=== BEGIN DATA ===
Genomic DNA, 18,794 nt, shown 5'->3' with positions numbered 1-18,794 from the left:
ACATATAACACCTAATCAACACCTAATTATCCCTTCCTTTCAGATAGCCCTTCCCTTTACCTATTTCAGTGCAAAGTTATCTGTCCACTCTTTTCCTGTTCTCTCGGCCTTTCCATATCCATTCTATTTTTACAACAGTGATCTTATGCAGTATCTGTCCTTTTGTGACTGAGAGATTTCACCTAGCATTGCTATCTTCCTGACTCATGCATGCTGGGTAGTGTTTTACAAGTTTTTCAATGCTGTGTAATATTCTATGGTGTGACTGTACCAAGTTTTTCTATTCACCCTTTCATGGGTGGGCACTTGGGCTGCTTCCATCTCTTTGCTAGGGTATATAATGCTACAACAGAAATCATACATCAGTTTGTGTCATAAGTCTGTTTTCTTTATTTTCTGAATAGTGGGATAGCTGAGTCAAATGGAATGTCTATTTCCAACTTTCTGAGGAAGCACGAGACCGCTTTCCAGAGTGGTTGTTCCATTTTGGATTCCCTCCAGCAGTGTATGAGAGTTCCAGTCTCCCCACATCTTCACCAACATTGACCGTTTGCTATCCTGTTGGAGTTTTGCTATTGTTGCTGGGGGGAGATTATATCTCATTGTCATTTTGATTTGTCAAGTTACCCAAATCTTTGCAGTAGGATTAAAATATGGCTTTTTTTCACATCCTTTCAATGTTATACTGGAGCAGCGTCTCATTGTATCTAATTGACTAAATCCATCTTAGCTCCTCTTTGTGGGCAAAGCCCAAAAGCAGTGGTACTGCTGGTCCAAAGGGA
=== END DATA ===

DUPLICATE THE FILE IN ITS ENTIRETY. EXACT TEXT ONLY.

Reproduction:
Genomic DNA, 18,794 nt, shown 5'->3' with positions numbered 1-18,794 from the left:
ACATATAACACCTAATCAACACCTAATTATCCCTTCCTTTCAGATAGCCCTTCCCTTTACCTATTTCAGTGCAAAGTTATCTGTCCACTCTTTTCCTGTTCTCTCGGCCTTTCCATATCCATTCTATTTTTACAACAGTGATCTTATGCAGTATCTGTCCTTTTGTGACTGAGAGATTTCACCTAGCATTGCTATCTTCCTGACTCATGCATGCTGGGTAGTGTTTTACAAGTTTTTCAATGCTGTGTAATATTCTATGGTGTGACTGTACCAAGTTTTTCTATTCACCCTTTCATGGGTGGGCACTTGGGCTGCTTCCATCTCTTTGCTAGGGTATATAATGCTACAACAGAAATCATACATCAGTTTGTGTCATAAGTCTGTTTTCTTTATTTTCTGAATAGTGGGATAGCTGAGTCAAATGGAATGTCTATTTCCAACTTTCTGAGGAAGCACGAGACCGCTTTCCAGAGTGGTTGTTCCATTTTGGATTCCCTCCAGCAGTGTATGAGAGTTCCAGTCTCCCCACATCTTCACCAACATTGACCGTTTGCTATCCTGTTGGAGTTTTGCTATTGTTGCTGGGGGGAGATTATATCTCATTGTCATTTTGATTTGTCAAGTTACCCAAATCTTTGCAGTAGGATTAAAATATGGCTTTTTTTCACATCCTTTCAATGTTATACTGGAGCAGCGTCTCATTGTATCTAATTGACTAAATCCATCTTAGCTCCTCTTTGTGGGCAAAGCCCAAAAGCAGTGGTACTGCTGGTCCAAAGGGA